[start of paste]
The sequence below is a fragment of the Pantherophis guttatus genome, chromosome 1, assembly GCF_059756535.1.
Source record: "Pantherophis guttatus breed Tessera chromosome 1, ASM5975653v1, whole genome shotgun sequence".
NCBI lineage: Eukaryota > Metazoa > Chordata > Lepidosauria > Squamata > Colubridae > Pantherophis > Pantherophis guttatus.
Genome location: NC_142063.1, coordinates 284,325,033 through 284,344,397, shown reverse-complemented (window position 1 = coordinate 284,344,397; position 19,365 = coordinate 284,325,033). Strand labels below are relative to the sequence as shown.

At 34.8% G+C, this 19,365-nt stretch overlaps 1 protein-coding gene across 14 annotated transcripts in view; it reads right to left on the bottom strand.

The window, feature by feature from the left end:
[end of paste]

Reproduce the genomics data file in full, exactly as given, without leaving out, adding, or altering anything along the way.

The sequence below is a fragment of the Pantherophis guttatus genome, chromosome 1, assembly GCF_059756535.1.
Source record: "Pantherophis guttatus breed Tessera chromosome 1, ASM5975653v1, whole genome shotgun sequence".
NCBI lineage: Eukaryota > Metazoa > Chordata > Lepidosauria > Squamata > Colubridae > Pantherophis > Pantherophis guttatus.
Genome location: NC_142063.1, coordinates 284,325,033 through 284,344,397, shown reverse-complemented (window position 1 = coordinate 284,344,397; position 19,365 = coordinate 284,325,033). Strand labels below are relative to the sequence as shown.

At 34.8% G+C, this 19,365-nt stretch overlaps 1 protein-coding gene across 14 annotated transcripts in view; it reads right to left on the bottom strand.

The window, feature by feature from the left end: